Introducing Ben Whittle’s ‘Uber Computer’

Ben Whittle, one of our Engineers here at Virtue Technologies, has been with us for just over 3 years. Amongst other things he has always had a passion for engineering and technology in general. He is intrigued by how things work and enjoys building and fixing things. Ben says it’s been a while since he has built something he is really proud of. He noticed some impressive new hardware had been released at the end of last year and it got him thinking about building another machine. Introducing ‘The Uber Computer’.

Ben is letting us follow his ‘Uber Computer’ journey which he is completing in his own time. We asked Ben the following questions:

What inspired you to design the Uber Computer?

“I didn’t really want to follow the standard path of buying a pre-built chassis and filling it with components, and I actually don’t have a computer desk so I figured why not build a desk which will accommodate all of the components. This of course leaves the entire surface of the desk free for the peripheral components such as the monitor, keyboard, etc… I like the idea of having a lot of desk space without having a big tower sitting next to the monitor.”

What stage is the Uber Computer at now?

“The early stages. I have already put in a lot of hours into research and design and most of that work is complete. The basic frame is cut to shape and assembled but there is still a lot of building work to be done, the majority of the internal components will be standard off the shelf components and the desk is designed to accommodate them in the same way an ordinary chassis would, in other words it is pretty much a standard ATX form factor. This means that once the desk is finished, installing the components will be very simple. The vast majority of the desk itself, however, is designed and built from scratch out of sheets of plywood, aluminium and acrylic. Cutting all of this to the precise dimensions for it all to fit together perfectly, then polishing and paining it all is rather time consuming.”

What are the special features of the Uber Computer?

“From a non-technical perspective, the unique features will be mainly aesthetic. The top of the desk is all glass, and most of the vital components will be on display beneath the glass on the left hand side. There is a dividing section down the middle to channel the airflow over the components for optimal cooling. I wasn’t initially sure what to do with the space on the right hand side, a friend suggested a painting, which I thought was a fantastic idea. So I made a canvas to the exact dimensions to slot into the empty space, and my friend is currently painting something which will blend in with the general colour scheme of the desk. It will all be illuminated by hidden LEDs surrounding the entire perimeter of compartments, the brightness and colour are both variable. So to summarise, from a non-technical perspective, it’s a really quick, fancy looking PC.

From a technical perspective the specifications I have planned put it way above the standard gaming machine. I haven’t purchased many of the components yet so nothing is set in stone, with new hardware being released so regularly I won’t be buying anything until the desk is finished and tested. To give a rough idea of performance here’s what I’m pretty certain of so far.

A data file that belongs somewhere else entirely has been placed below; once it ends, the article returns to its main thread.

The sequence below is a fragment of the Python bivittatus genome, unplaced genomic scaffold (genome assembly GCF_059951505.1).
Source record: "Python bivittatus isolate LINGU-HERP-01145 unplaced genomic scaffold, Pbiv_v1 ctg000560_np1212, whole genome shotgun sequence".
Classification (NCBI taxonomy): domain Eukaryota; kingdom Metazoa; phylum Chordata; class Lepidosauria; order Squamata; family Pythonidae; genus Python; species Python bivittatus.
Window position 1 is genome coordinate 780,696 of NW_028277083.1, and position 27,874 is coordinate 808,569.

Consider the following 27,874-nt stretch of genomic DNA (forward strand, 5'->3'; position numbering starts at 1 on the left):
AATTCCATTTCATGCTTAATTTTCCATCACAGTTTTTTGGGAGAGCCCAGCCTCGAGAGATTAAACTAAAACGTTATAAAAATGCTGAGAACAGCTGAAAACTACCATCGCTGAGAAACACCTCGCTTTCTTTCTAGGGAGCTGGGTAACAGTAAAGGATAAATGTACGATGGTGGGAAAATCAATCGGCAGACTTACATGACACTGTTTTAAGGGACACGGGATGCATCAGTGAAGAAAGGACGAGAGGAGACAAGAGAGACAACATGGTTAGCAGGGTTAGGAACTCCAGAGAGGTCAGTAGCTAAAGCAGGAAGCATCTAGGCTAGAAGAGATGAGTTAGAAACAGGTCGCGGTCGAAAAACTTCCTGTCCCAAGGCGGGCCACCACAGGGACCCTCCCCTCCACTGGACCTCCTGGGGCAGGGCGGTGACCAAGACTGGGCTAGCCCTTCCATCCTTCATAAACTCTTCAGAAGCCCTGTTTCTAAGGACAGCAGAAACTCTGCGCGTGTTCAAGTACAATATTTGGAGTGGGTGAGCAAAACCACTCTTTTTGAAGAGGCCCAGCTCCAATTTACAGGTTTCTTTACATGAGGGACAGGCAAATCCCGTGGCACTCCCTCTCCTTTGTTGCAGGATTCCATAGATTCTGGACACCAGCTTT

The CPU should be a Socket-2011 8-core, 16-thread i7. With quad channel memory and 20MB of cache it is on a par with a mid-range Xeon chip, except I hope to be clocking this one to at least 4.5GHz.

The CPU will almost definitely be the Haswell Enthusiast architecture (unless something better is released in the meantime), meaning X99 chipset, PCIe 3.0 and quad channel DDR4 memory with a bandwidth of 68GB/s.

Primary storage will be NVMe flash in the form of a 4-lane PCIe card, should be capable of sequential reads of well over 2GB/s. Secondary storage will be two ordinary SATA SSD’s in RAID0, based on the performance from my current system this will easily crack 1GB/s.

Graphics will most likely be 2x nVidia GTX980s in SLi, although release of the 8GB versions of these cards with the 384-bit memory bus has been significantly delayed unfortunately.”

What is the intended usage of the Uber Computer?

“Gaming, although as much as I love it, it’s something I rarely get time to do. My brother on the other hand will probably get much more use out of it than I will.”

What is the Uber Computer’s unique selling point?

“Well if I was selling it I would say purely the design, a computer built into a desk is nothing new. There are actually a couple of mass produced desk chassis you can buy, but this one has been designed from scratch. The performance will be unique to a certain extent but anybody with a bit of cash to spare can put together a system which will perform like this. The artwork, shape and general design are what will make this project unique.”

Who is your main competitor?

“I suppose if I had to compare it, competitors would be products such as the Scan Computers Swordfish desk or the Harbinger desk. Although these are established products, mass produced and machine built. I couldn’t really finish a hand-built product to this quality within a reasonable timescale.”

Where do you see the uber computer in 3 years time?

“In a situation where I can pick the latest game of the shelf and be confident that my 3 –year old system will still run it smoothly without having to compromise on resolution visual effects. Although if it turns out to be a success I’d be happy to build another if anyone was interested.”

We will be following Ben’s Journey so stay tuned for more ‘Uber Computer’ updates.

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